WASHINGTON — The Justice Department won’t agree to take over Alabama Rep. Mo Brooks’ defense against claims that he incited the Jan. 6 insurrection at the US Capitol, making it increasingly likely that the Republican lawmaker will have to fend off a lawsuit on his own.
Brooks is being sued by one of his Democratic colleagues, Rep. Eric Swalwell, who accused Brooks of conspiring with former president Donald Trump and his longtime ally Rudy Giuliani to undermine the election results and incite the riots. Brooks had asked the court to certify that he was acting within the scope of his duties as a member of Congress, which would mean that the United States government would become the defendant in his place and he’d effectively be off the hook.
The judge has yet to rule on Brooks’ request, but the Justice Department filed a notice with the court on Tuesday night that they had refused to grant him the certification he wanted and would not take over his defense effort absent a court order. Lawyers for the department wrote that Brooks had made an “unprecedented” request for DOJ to defend him against claims related to campaign activity, which wasn’t the kind of official government business that would entitle a lawmaker or federal official to the legal protection of the US government.
“It is no part of the business of the United States to pick sides among candidates in federal elections,” wrote DOJ attorney Taheerah El-Amin.
Brooks’ petition would be notable under any circumstances, given how rare it is for members of Congress to sue one another. But the DOJ faced even greater scrutiny over how it would respond to Swalwell’s suit from Democrats disappointed by several recent decisions by the department under Attorney General Merrick Garland in cases with a connection to Trump. That was especially true after the department announced it would continue the previous administration’s effort to take over Trump’s defense against a defamation lawsuit filed by the writer E. Jean Carroll, who had accused Trump of raping her decades ago at a New York department store.
Brooks cited the Biden administration’s position in Carroll’s case in arguing that his case, too, should fall under a federal law that protects federal employees from being individually sued over actions they take as part of their work, known as the Westfall Act. But DOJ concluded that even if Brooks’ speech on Jan. 6 and his other activities around the election weren’t campaign-related, the Justice Department still wouldn’t step in because the conduct at the heart of the allegations — that he helped incite the insurrection — didn’t fall within what would be considered his normal duties as a member of Congress.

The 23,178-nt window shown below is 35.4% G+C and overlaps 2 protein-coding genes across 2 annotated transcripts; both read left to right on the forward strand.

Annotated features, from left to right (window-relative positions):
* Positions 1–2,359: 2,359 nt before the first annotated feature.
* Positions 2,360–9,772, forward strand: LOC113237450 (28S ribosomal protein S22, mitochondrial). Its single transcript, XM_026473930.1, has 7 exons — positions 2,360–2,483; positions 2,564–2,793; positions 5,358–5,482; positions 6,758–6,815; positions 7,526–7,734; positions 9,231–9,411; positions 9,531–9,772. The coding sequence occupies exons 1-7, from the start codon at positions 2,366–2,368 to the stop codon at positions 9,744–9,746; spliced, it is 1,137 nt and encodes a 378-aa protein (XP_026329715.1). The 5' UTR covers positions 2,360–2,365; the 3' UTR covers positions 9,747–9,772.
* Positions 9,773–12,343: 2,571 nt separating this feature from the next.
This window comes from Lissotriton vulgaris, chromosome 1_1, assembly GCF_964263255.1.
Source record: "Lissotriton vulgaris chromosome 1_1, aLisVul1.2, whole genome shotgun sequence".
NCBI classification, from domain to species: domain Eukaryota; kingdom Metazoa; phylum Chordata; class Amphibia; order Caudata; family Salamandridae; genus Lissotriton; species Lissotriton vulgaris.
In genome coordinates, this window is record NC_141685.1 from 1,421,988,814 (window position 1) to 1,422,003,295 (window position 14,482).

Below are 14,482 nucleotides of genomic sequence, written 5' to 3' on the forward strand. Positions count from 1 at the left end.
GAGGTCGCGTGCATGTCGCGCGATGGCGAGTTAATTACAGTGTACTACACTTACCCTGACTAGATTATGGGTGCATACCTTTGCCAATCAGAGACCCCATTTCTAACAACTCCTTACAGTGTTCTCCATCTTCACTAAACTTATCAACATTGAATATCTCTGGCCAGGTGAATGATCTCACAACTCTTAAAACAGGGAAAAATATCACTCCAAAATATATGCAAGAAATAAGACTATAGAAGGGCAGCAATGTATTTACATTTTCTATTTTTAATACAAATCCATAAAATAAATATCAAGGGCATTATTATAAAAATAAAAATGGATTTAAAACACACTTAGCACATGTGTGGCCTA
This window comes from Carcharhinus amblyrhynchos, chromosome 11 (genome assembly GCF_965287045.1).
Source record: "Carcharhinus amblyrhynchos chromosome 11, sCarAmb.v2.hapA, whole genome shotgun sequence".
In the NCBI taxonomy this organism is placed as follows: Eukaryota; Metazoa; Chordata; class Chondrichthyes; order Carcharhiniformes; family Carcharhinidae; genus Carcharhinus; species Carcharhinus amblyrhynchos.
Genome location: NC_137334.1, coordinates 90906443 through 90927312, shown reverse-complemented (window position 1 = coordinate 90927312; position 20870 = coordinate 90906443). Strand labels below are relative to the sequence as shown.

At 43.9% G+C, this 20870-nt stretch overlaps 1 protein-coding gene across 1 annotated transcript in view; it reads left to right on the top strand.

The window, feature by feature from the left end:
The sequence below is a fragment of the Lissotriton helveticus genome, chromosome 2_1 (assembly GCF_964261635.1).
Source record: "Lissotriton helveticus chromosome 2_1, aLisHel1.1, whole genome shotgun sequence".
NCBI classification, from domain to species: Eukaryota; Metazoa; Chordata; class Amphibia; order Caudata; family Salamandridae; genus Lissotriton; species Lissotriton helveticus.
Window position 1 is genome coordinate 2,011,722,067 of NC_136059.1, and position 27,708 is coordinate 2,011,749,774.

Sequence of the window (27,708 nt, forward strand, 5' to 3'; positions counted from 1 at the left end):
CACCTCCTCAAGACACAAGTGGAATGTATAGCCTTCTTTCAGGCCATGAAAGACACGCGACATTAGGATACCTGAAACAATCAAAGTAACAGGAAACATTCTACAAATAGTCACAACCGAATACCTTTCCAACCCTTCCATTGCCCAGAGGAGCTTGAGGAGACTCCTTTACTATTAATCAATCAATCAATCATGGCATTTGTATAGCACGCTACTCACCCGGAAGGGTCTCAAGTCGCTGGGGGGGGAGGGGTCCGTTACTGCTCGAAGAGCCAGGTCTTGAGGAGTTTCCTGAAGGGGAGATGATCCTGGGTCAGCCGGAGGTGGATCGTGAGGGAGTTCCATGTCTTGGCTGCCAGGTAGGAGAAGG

“Inciting or conspiring to foment a violent attack on the United States Congress is not within the scope of employment of a Representative — or any federal employee — and thus is not the sort of conduct for which the United States is properly substituted as a defendant,” El-Amin wrote.
Brooks had been a prominent supporter of Trump’s efforts to promote the lie that the election had been fraudulent or stolen and spoke before Trump did at the main rally at the Ellipse in Washington on Jan. 6. He said it was a day when “American patriots start taking down names and kicking ass” and, invoking the legacy of “ancestors” who “sacrificed their blood, their sweat, their tears, their fortunes, and sometimes their lives,” asked if rally attendees were “willing to do the same.”
The Justice Department argued that the court would first have to conclude that Brooks did not, in fact, conspire to undermine the election and incite the insurrection before certifying the case over to the DOJ.
Brooks will get a chance to respond to the Justice Department’s position; that filing is due by Aug. 10. A spokesperson for Brooks did not immediately return a request for comment.
The Justice Department acknowledged that the facts of the case were unusual in terms of how to define the speeches that Trump, Brooks, and others delivered on Jan. 6, when Congress met to certify the results of the Electoral College. Typically, El-Amin wrote, campaign activity takes place before an election. The rally on Jan. 6, though, was clearly directed at supporting Trump’s postelection efforts to stay in the White House, El-Amin wrote, and Brooks had even talked about how the outcome of 2020 would also affect campaigns in 2022 and 2024.
“But participating at a post-election rally that is paid for by a political campaign or its supporters, and that is concededly directed toward affecting the electoral outcome of a presidential election on behalf of a specific candidate or garnering support for the next election, is no less an electioneering or campaign activity,” the department argued.
El-Amin wrote that it was true that the Westfall Act didn’t insulate the federal government from defending bad acts — the department’s filing in E. Jean Carroll’s case made clear it wasn’t expressing approval of Trump’s allegedly defamatory remarks about Carroll even if it would defend against her lawsuit. However, El-Amin wrote, “violent conduct deliberately undertaken to thwart the employer’s interests cannot be within the scope of employment.”